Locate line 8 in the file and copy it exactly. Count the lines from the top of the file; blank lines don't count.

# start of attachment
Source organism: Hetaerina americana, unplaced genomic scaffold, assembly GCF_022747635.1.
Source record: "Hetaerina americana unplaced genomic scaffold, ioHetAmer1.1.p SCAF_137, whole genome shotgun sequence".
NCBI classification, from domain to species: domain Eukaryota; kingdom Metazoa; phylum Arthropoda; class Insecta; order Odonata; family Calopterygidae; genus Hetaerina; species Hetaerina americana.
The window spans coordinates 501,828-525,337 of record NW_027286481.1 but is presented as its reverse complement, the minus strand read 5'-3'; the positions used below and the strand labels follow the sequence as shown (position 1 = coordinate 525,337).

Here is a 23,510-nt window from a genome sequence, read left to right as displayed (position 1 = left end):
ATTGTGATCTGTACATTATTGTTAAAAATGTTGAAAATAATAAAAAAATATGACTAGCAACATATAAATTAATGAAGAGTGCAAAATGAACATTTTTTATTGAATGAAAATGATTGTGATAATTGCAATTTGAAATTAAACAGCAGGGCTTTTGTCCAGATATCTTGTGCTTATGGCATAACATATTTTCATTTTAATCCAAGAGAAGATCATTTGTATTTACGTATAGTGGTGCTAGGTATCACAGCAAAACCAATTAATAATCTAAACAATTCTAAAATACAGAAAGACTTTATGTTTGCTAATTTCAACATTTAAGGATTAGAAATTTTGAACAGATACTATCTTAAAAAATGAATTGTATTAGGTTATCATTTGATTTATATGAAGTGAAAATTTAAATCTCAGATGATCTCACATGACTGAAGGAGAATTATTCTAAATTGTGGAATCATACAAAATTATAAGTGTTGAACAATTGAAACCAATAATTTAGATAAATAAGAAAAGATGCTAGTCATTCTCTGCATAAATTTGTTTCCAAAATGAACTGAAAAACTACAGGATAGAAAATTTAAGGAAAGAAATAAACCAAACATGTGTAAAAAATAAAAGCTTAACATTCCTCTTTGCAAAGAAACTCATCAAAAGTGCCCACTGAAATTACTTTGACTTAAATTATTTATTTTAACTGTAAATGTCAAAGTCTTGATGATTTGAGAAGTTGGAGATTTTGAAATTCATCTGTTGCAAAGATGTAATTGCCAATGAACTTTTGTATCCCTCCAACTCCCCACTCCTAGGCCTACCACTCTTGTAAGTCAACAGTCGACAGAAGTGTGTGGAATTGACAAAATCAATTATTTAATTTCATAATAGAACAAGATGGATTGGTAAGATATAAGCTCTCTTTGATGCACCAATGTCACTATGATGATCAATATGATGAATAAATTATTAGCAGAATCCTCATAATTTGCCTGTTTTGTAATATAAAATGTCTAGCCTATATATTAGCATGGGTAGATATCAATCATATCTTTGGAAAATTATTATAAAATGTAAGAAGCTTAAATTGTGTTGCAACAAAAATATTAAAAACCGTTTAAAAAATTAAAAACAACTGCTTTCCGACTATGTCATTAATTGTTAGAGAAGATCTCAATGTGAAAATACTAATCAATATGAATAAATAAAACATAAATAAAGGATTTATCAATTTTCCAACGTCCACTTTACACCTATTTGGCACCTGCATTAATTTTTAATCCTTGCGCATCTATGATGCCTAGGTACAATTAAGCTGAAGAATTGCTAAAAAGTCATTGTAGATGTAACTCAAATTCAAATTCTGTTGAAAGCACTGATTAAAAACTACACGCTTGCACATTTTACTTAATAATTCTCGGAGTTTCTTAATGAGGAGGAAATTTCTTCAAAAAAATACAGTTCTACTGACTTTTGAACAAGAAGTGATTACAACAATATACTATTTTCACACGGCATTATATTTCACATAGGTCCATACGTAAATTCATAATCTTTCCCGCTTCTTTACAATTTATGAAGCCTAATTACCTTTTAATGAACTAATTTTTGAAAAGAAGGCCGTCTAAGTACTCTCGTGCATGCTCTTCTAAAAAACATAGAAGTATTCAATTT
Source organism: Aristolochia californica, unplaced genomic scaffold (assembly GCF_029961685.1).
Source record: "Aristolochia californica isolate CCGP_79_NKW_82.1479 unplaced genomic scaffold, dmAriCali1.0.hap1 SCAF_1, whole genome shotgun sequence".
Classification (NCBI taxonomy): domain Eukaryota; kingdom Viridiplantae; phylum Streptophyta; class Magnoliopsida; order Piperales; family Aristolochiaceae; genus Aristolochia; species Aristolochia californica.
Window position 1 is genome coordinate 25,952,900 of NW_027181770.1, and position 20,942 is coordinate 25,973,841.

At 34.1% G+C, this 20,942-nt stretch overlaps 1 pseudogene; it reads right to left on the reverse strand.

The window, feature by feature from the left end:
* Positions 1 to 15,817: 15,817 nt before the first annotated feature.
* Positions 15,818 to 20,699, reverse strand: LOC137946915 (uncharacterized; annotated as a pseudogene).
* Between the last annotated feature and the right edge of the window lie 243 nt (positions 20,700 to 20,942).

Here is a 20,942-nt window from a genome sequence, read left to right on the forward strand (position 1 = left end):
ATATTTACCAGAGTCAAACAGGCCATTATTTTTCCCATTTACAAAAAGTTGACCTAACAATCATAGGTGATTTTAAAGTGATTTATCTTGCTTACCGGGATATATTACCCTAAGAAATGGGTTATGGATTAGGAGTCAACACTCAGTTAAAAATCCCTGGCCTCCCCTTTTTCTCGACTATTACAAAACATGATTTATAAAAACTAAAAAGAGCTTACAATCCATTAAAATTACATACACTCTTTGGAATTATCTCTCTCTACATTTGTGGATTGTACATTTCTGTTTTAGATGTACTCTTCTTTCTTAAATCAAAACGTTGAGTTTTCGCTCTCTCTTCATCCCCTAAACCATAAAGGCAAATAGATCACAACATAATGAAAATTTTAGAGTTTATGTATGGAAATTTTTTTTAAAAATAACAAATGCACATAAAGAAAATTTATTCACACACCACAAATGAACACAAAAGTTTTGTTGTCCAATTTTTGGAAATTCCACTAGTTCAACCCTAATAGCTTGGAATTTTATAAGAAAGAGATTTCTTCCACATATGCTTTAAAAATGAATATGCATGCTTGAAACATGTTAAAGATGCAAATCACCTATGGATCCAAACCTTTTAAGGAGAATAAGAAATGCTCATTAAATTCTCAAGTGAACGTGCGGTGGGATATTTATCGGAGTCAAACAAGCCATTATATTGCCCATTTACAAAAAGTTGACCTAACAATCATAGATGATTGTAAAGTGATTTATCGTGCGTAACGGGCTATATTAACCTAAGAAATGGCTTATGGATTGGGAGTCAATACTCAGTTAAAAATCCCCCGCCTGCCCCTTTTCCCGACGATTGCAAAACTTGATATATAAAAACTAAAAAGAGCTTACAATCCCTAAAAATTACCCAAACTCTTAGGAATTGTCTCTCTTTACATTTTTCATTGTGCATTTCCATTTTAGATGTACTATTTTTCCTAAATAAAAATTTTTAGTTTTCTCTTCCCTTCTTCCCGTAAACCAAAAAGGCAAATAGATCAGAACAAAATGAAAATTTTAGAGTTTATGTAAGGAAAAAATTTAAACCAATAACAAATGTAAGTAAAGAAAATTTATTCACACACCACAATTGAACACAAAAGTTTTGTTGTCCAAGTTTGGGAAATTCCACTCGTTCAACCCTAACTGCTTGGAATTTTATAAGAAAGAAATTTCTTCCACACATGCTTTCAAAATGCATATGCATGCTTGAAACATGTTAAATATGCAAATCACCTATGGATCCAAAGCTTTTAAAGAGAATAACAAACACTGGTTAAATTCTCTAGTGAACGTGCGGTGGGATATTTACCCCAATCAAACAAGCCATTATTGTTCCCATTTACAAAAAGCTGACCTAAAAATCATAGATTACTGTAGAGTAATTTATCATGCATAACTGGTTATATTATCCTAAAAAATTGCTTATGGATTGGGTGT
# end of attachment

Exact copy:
Source record: "Aristolochia californica isolate CCGP_79_NKW_82.1479 unplaced genomic scaffold, dmAriCali1.0.hap1 SCAF_1, whole genome shotgun sequence".